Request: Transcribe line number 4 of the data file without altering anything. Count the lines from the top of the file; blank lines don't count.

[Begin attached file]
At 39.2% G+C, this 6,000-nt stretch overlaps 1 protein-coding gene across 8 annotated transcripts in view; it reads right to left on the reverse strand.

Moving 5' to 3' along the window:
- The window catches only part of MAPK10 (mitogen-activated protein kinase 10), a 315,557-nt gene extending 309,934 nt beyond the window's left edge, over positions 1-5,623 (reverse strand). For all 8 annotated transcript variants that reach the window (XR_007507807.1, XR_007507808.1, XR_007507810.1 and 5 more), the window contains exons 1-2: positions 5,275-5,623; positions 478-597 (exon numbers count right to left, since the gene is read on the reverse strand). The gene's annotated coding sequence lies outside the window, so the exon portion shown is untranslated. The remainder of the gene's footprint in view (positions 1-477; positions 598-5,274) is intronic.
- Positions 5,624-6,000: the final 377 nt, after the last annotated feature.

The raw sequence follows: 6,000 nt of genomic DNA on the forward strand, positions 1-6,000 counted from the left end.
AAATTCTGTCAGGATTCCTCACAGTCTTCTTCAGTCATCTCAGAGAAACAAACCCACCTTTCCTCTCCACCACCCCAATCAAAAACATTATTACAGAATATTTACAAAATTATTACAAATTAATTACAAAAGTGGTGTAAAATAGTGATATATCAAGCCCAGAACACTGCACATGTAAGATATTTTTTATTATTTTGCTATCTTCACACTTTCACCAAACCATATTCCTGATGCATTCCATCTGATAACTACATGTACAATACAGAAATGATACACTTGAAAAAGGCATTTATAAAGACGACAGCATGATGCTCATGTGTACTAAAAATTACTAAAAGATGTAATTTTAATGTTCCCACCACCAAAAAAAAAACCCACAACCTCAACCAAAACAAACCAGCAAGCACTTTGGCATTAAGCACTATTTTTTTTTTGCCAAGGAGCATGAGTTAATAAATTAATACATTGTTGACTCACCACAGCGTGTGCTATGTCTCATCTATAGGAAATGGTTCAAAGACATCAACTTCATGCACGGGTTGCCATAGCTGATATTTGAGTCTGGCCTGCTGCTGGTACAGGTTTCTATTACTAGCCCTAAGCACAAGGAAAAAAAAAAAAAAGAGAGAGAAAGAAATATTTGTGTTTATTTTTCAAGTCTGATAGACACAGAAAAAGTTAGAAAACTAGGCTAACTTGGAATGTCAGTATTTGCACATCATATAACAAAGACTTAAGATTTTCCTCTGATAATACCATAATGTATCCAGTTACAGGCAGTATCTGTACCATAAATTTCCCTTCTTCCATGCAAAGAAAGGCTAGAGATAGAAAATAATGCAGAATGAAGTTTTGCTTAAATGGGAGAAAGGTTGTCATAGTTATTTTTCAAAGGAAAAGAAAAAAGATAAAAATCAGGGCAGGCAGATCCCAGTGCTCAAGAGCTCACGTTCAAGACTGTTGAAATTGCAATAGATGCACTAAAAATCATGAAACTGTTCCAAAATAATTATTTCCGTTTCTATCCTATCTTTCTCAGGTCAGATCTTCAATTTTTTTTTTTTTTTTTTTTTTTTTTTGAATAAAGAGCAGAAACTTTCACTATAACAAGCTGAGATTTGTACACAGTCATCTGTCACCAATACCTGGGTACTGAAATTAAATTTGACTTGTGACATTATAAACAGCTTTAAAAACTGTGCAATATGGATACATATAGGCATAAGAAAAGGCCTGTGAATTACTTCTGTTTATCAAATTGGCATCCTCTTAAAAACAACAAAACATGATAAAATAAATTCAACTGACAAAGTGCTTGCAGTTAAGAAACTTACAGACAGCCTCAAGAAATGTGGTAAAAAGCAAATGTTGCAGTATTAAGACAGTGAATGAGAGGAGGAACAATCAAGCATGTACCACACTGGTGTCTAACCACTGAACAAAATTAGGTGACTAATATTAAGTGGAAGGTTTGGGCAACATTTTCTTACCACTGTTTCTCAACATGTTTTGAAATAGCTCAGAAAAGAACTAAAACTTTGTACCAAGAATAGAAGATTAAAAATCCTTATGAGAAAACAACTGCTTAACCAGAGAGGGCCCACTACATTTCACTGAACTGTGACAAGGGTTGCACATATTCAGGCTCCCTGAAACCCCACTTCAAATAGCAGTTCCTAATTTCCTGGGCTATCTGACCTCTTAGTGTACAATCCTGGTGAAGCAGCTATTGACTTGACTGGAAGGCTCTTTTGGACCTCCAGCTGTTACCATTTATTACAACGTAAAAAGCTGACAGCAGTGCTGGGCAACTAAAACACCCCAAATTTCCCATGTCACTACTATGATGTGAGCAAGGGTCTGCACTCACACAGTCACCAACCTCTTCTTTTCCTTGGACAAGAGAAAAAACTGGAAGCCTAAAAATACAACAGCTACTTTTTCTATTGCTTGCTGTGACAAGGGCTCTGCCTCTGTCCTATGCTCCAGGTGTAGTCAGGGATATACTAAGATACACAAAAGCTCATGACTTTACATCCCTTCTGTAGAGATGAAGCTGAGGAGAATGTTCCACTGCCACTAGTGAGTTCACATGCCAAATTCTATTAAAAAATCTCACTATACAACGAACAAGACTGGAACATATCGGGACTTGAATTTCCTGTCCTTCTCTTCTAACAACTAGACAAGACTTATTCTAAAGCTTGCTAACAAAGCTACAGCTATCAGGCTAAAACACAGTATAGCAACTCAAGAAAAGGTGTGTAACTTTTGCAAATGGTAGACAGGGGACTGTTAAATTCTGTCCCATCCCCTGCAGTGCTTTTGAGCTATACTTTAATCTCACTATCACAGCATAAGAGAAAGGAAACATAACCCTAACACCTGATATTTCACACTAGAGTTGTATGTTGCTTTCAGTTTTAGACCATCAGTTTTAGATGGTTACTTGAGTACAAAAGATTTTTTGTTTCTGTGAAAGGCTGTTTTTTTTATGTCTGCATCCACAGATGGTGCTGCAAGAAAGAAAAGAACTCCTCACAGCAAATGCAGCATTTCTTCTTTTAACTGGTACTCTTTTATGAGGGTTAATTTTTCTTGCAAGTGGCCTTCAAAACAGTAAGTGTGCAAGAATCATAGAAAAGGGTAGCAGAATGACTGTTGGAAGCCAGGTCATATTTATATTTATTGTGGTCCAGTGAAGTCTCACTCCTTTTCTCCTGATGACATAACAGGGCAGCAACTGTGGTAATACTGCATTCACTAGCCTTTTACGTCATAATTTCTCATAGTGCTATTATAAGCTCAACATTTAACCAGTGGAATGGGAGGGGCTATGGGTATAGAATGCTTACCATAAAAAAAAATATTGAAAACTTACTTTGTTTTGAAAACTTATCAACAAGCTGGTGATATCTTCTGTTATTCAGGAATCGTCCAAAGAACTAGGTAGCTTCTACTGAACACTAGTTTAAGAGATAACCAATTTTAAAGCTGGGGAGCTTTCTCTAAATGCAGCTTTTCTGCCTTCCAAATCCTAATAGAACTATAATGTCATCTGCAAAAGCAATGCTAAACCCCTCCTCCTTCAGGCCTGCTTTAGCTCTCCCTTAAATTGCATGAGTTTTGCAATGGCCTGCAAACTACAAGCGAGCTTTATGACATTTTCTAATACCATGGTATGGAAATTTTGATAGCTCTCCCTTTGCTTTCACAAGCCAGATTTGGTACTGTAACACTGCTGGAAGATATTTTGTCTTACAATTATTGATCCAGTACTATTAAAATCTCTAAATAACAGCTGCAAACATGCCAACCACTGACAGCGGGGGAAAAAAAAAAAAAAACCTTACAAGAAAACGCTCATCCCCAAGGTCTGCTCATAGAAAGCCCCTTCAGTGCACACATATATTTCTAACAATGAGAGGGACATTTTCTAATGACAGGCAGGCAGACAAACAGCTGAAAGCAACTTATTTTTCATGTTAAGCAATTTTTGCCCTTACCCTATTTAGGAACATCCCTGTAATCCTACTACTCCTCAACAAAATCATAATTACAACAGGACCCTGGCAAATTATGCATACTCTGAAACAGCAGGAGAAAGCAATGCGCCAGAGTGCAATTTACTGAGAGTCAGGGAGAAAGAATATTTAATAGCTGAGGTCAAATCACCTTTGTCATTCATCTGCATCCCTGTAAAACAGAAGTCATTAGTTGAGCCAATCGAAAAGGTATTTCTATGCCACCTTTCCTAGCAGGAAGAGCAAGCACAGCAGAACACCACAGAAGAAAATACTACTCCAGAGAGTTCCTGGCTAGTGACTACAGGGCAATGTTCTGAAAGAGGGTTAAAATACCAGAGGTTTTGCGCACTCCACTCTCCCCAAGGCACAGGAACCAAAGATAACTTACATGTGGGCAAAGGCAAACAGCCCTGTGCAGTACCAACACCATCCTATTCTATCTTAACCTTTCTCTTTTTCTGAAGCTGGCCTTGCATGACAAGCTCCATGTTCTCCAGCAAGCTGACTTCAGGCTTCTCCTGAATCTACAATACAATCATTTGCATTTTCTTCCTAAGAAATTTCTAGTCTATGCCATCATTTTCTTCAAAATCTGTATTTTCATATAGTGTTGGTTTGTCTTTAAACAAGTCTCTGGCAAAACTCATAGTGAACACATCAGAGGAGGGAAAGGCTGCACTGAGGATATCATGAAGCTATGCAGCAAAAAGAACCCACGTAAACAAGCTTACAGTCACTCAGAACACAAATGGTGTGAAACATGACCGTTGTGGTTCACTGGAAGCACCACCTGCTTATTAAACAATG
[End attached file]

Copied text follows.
- Positions 5,624-6,000: the final 377 nt, after the last annotated feature.